I spent the afternoon with Henri. Again the same vertigo, as though walking an exposed ridge and not knowing which side to fall on, a wild commotion in my chest. On the rue des Saints-Peres I teeter along the sidewalk. Whatever choice I make will be the wrong one anyway, and the options terrify me. Shall I jump feet first into the abyss? Shall I launch myself into the wide tomorrow with all the little caskets stacked up in me? Not surprising that I should feel such a tumult inside, a continuous uproar that addles my sleep and churns my stomach. I can bear it no longer. Even breathing hurts. The air, or is it just our love, is heavy beyond belief for the month of March in Paris.
Henri burrows into himself to get away from me, while I can find no avenue of flight. Nor am I certain of wanting to escape. How helpless I feel, how humiliated, to love a man who has renounced everything, who forbids himself the slightest emotion, and who takes refuge in his pain! Less than a year has passed, and already the mystery that bound us together has come undone. Henri barricades himself against me. His ardor has given way to fear. Or else he has grown weary. Worse yet, perhaps he was never sincere. Did I trample on what was once sacred to me for the sake of a lie? (A lie I am responsible for, one I consented to, and whose accomplice I am.) This is the question, finally, my haunting fear. Can I doubt our moments together, question the magnificence of a gesture or of a moment of abandon, the permanence of a vow? I can. If Henri should leave me now, he would negate our whole love. I am prisoner to a man who no longer gives me anything, who has made my desire into a tomb. Night has come. Time for it to be over. I've lost faith in us. At each new laceration, my resistance grows less, and dejection gains on me. Yet still I hold on, though to what I'm not sure, and without knowing how, to this time stolen from death, to this man through whom I've known a love unlike any other — devastating, irreversible. It has cost me my home, my husband. How can I go back now?
In Henri's arms, my pleasure becomes painful. A way of condemning my bliss, no doubt, or expiating it. Also of regretting its briefness. Naked and disconcerted moments ago, hidden behind my hair, hunched over my body's shame, I concentrated on the silence behind me of the man to whom I'd wholly given myself, feeling his absence. The minutes that had gone before, the stripping, the saliva, the grasping, the fusing, the grace, that dazzling time when we cannot be other than ourselves already belonged to us no longer. The horror of the real assailed us once again.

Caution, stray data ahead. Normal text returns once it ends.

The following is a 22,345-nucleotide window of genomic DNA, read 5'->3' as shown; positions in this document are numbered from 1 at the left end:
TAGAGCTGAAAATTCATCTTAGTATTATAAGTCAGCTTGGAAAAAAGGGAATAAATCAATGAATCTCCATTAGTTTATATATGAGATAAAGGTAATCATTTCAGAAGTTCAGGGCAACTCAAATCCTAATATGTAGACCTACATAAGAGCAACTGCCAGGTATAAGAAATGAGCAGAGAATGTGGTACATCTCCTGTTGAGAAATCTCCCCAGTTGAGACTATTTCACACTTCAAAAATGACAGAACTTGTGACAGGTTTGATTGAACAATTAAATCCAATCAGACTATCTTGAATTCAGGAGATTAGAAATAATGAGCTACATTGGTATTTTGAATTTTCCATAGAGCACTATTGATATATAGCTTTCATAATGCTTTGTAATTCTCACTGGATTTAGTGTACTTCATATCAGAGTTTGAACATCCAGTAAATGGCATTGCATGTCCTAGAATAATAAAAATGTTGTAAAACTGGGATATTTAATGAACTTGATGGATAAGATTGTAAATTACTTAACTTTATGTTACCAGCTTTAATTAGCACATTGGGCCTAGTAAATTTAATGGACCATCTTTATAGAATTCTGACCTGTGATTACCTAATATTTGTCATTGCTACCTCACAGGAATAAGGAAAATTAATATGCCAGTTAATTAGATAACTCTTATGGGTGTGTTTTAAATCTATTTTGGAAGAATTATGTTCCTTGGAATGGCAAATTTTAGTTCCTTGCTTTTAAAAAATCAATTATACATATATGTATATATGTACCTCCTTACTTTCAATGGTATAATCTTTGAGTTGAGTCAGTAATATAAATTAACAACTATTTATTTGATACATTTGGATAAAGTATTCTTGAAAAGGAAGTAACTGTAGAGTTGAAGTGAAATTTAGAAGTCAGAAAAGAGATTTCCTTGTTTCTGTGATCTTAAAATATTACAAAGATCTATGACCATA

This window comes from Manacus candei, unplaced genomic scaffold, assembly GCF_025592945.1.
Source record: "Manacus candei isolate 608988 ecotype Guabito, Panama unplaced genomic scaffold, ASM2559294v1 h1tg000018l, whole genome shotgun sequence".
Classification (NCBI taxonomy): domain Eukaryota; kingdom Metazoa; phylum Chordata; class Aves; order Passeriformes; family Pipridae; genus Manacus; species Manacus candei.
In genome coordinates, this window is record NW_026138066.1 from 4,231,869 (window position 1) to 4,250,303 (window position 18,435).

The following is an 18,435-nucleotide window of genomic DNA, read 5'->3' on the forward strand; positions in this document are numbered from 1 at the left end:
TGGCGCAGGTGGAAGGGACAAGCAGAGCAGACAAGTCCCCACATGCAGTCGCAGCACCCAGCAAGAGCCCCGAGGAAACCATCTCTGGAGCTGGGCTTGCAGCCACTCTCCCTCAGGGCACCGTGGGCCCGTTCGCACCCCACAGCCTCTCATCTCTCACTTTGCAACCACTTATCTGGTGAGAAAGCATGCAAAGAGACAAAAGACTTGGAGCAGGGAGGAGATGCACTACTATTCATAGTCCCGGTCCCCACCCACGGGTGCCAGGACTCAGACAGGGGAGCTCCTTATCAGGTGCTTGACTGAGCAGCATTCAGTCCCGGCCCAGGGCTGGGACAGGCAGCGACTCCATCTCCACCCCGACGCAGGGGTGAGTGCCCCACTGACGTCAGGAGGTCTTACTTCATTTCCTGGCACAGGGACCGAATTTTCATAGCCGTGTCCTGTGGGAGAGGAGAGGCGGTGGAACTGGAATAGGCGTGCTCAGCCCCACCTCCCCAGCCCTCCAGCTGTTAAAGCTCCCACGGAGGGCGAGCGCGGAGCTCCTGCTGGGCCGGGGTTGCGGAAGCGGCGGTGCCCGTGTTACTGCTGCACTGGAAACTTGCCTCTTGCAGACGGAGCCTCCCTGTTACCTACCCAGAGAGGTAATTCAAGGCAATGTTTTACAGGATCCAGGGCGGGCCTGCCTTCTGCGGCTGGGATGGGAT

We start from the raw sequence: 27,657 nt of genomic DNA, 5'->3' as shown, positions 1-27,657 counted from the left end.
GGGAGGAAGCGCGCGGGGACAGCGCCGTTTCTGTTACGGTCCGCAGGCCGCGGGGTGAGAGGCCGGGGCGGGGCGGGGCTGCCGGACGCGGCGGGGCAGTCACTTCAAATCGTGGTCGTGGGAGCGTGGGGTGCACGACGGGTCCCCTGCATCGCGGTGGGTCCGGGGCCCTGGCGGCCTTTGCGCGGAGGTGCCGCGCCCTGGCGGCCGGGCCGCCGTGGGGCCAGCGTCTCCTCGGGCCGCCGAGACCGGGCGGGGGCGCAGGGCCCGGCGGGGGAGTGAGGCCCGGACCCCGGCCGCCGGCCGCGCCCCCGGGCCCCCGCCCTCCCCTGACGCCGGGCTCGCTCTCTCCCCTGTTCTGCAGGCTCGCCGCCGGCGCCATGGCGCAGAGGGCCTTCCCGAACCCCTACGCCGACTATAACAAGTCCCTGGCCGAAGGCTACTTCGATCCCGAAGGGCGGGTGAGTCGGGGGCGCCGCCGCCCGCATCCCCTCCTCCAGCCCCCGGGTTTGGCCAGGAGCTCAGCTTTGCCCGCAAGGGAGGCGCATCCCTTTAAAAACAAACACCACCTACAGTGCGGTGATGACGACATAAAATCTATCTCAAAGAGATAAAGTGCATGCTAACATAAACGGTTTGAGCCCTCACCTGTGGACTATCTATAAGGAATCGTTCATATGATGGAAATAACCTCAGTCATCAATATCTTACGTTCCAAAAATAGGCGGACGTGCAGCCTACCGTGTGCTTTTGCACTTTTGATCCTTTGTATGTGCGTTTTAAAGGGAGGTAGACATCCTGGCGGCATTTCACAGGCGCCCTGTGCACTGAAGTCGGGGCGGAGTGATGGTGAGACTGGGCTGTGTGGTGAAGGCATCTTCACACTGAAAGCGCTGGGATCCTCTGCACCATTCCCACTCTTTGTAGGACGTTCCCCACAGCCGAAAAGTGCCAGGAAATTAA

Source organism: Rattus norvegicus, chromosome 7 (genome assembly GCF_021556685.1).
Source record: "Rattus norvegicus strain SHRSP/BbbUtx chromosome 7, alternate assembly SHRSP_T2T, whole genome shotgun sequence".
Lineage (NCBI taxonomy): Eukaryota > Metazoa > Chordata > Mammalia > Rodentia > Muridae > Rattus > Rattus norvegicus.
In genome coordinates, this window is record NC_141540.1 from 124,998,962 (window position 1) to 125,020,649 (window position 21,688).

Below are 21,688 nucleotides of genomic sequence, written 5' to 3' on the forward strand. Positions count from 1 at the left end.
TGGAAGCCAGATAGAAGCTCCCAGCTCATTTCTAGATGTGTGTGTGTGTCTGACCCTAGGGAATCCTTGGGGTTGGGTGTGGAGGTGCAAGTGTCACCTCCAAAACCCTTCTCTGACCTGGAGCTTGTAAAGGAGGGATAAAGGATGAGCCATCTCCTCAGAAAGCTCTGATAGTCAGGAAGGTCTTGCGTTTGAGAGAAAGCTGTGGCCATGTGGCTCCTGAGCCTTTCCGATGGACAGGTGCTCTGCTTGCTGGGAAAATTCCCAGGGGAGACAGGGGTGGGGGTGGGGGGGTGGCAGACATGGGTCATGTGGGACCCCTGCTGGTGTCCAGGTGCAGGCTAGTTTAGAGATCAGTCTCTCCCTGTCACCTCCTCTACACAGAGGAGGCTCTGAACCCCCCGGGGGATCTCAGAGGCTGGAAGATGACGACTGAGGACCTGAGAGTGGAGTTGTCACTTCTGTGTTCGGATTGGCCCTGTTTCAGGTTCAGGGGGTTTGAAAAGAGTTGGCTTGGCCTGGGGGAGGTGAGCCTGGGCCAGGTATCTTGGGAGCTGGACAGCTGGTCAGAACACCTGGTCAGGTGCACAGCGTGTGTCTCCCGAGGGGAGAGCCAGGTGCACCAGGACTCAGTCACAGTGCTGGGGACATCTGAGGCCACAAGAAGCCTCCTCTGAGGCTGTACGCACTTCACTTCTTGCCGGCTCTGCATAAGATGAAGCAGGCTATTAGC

"I've reached the end," I breathed.
In the bachelor's rooms where I join Henri at the cost of a thousand evasions and deceptions that chafe at my skin, there is always a moment when I feel the urge to run away, to escape, by noble means or base, from this scabby love. By what mystery am I here, playing with the abyss and defeat, exposed to the blows of a man whose entrance into my life destroyed my quiet peace? I don't understand. What bent of mine, previously unknown, draws me back despite myself between the sheets of this lover with a missing eye, this man spent before his time, whose sad flabby body, reddened with excess, can offer me only a disappointing embrace? What remorseful impulse? It is certainly not the flesh, unstable, alien, that sacrifices me implacably to Henri, but rather the search for a rapture and ravishment that only he has ever awakened in me. Or an irresistible desire to fall. But I don't let myself, I multiply my efforts to pull myself from the void, search feverishly for a branch to cling to, haul myself up onto the stable ground above, where fire crackles and children laugh. I know I must quickly disentangle myself from the lianas Henri has deftly wrapped around my neck, from his hands that mark me, hands like a vise, a harness, from his bronze, his divine fingers. I must. A question of life and death. But can I do it? And do I want to be delivered? For this feeling that bruises me will never again be mine to experience! Frantic, possessed, I am as afraid of the pain as of its cessation, its memory. One doesn't reach such heights of pleasure twice. To break off, what a horrid sound that has.
After crying for three days, terrified by the awful silence of life without him, I fly once again to my assignation with Henri, all the fractures in my being exposed by this great and tragic love — starving, thirsting, intensely alive.
For a year it has been this way.
From The Last Rendezvous by Anne Plantagenet, Translated from the French by Willard Wood. Reprinted by permission of Other Press, New York, NY.